Venture Capital With a Conscience
A few years ago, Cuddledown Inc., a Portland (Maine)-based maker of upscale bedding and comforters, faced a common dilemma for small companies: It needed more cash to grow. When the company's bank concluded it was already overleveraged and refused to issue another loan, CEO Chris Bradley turned to a local venture-capital fund, exchanging a 7% stake in the company for $550,000. The cash let Cuddledown secure a bigger line of bank credit, expand its catalog mailing list and buy an $80,000 quilting machine.
The result? The company's annual revenues increased from $14.6 million to $21 million, and its workforce jumped from 70 to 98 -- growth, certainly, but hardly at the pace venture capitalists typically demand. Indeed, most traditional VCs probably would have passed on Cuddledown altogether. Its core business -- manufacturing and catalog sales -- has little in common with the high-tech sectors they favor. Moreover, the company isn't likely to go public anytime soon.
"DOUBLE BOTTOM LINE."
But Cuddledown's investor, Coastal Ventures General Partnership, wasn't simply interested in the bottom line. The fund, part of a small, but growing niche, seeks to use venture capital to create social benefits -- primarily in the form of jobs for low-income communities -- along with financial returns. Those working in the field refer to the twin goals as "double bottom line." And if a new program run by the U.S. Small Business Administration succeeds, far more entrepreneurs in places such as Mississippi, Appalachia, and Ohio also may get a shot at this kinder, gentler form of venture capitalism.
Approved in the final hours of the last Congress, the New Markets Venture Capital program offers two incentives to fund managers committed to the concept. The first is a pool of $150 million in government-guaranteed funds that can be used to invest in small companies, then repaid over time. The second is $30 million in technical-assistance grants to help those entrepreneurs receiving the capital succeed.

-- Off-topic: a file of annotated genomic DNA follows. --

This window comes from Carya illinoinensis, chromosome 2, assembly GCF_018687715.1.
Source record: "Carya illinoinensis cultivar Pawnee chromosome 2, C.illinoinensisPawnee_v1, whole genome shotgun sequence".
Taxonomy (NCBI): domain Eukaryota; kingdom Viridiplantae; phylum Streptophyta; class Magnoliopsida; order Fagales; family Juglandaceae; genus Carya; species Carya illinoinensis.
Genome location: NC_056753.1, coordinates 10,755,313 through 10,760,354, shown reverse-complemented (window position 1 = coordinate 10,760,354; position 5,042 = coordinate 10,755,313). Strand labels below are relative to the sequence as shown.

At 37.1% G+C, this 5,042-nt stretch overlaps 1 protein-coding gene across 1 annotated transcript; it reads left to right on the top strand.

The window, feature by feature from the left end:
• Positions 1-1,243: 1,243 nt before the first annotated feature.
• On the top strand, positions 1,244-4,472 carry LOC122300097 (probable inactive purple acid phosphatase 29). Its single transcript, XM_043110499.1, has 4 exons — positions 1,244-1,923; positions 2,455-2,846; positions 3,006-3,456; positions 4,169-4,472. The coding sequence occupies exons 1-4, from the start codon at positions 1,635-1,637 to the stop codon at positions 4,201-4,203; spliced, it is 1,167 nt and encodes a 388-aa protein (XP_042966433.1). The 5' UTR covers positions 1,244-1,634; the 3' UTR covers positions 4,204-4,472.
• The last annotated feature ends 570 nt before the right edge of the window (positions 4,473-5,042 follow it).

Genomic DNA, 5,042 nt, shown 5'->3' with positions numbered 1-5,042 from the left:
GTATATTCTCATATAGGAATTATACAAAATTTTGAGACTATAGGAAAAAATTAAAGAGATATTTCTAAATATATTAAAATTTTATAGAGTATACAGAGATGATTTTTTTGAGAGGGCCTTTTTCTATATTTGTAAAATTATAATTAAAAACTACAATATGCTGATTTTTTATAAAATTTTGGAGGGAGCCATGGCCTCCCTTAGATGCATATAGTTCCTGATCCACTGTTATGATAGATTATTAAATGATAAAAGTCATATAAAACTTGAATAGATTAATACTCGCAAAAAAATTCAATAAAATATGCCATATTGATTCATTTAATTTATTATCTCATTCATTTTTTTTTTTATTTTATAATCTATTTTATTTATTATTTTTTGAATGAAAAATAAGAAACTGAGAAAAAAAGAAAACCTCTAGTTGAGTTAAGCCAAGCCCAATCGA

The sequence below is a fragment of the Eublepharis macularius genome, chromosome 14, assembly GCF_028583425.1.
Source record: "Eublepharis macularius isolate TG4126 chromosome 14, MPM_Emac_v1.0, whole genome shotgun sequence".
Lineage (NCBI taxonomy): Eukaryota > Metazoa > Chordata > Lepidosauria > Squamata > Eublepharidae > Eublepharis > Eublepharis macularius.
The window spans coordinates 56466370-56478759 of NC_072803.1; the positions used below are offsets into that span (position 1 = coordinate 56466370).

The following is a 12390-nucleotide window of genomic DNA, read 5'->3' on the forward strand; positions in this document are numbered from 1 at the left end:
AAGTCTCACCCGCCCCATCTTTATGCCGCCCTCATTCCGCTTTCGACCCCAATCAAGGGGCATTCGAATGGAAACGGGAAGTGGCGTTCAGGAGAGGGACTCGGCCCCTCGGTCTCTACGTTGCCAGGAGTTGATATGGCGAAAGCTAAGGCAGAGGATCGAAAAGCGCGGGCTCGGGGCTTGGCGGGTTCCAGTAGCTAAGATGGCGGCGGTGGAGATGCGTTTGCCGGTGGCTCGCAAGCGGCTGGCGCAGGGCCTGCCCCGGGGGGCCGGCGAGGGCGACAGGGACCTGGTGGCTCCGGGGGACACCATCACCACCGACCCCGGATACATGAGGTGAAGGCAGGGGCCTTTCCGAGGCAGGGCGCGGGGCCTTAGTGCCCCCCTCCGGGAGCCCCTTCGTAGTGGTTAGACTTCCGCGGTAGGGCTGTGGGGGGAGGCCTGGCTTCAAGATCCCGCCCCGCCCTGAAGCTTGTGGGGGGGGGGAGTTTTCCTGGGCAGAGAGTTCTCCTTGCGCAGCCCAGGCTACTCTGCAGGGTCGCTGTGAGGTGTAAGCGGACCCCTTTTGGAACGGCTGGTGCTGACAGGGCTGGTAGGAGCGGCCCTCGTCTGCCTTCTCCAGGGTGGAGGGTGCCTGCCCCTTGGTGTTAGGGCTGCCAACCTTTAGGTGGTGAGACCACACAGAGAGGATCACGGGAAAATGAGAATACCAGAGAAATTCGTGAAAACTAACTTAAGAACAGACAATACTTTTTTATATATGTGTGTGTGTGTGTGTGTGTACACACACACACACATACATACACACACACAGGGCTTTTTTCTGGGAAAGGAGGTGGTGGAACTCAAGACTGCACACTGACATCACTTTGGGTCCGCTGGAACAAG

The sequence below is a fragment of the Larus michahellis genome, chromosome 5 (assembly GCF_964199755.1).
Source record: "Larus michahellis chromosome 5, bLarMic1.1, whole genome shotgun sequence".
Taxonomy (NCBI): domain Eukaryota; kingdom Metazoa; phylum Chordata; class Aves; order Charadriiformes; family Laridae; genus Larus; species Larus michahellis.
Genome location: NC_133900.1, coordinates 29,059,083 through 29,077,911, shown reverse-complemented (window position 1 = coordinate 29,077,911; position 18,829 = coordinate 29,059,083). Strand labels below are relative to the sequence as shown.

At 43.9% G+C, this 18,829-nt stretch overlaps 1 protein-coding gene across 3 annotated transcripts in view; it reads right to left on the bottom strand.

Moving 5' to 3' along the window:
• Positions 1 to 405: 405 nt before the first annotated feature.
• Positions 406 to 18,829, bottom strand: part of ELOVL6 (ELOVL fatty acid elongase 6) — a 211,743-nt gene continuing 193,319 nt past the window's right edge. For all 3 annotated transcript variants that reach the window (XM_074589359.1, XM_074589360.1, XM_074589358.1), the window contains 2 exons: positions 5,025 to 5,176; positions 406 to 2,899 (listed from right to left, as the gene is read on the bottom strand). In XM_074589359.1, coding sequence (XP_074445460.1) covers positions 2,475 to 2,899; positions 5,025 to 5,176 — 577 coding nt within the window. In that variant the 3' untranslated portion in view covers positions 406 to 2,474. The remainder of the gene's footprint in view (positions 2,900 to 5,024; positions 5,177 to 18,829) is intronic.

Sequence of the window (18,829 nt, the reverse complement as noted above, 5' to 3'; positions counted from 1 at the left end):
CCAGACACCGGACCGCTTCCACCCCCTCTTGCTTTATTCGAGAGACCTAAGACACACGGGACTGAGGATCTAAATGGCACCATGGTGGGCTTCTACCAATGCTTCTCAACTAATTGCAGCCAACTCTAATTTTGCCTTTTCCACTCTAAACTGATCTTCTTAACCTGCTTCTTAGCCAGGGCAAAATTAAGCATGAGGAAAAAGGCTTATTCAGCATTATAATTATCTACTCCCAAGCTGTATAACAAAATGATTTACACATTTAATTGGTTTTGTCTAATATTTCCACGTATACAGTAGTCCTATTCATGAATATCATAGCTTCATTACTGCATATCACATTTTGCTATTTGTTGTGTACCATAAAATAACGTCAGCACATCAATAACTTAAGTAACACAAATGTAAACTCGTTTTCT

To tap that money, however, qualifying investment companies (of which the SBA expects to designate 15 to 20) must raise matching private funds, both for capital and the technical assistance. (More details on the New Markets program are available on the SBA's Web site at www.sba.gov.)
QUESTIONS AND DOUBTS.
Yet for all its good intentions, New Markets is not without flaws. While grateful that the program exists, some of those using venture capital to promote community development are quietly raising questions about how effective the program will be, particularly in its first year. For starters, the deadlines for submitting an application to the SBA and raising private capital are extremely tight. Of concern, too, is the program's emphasis on geography rather than jobs.
In private, some familiar with the program also wonder about the SBA's ability to manage it. While adept at small-business finance, fighting poverty has never been central to the agency's mission. Moreover, it's unclear how supportive the Bush Administration will be, especially since a new SBA administrator has yet to be appointed.
Without question, the tight deadlines pose the biggest challenge. Investment companies wanting to qualify for the funds must submit a lengthy application -- the SBA estimates it'll take 160 hours to complete -- and a $2,000 fee by Apr. 19. In their applications, the companies must describe both their financial and social goals, and outline the area in which they want to invest.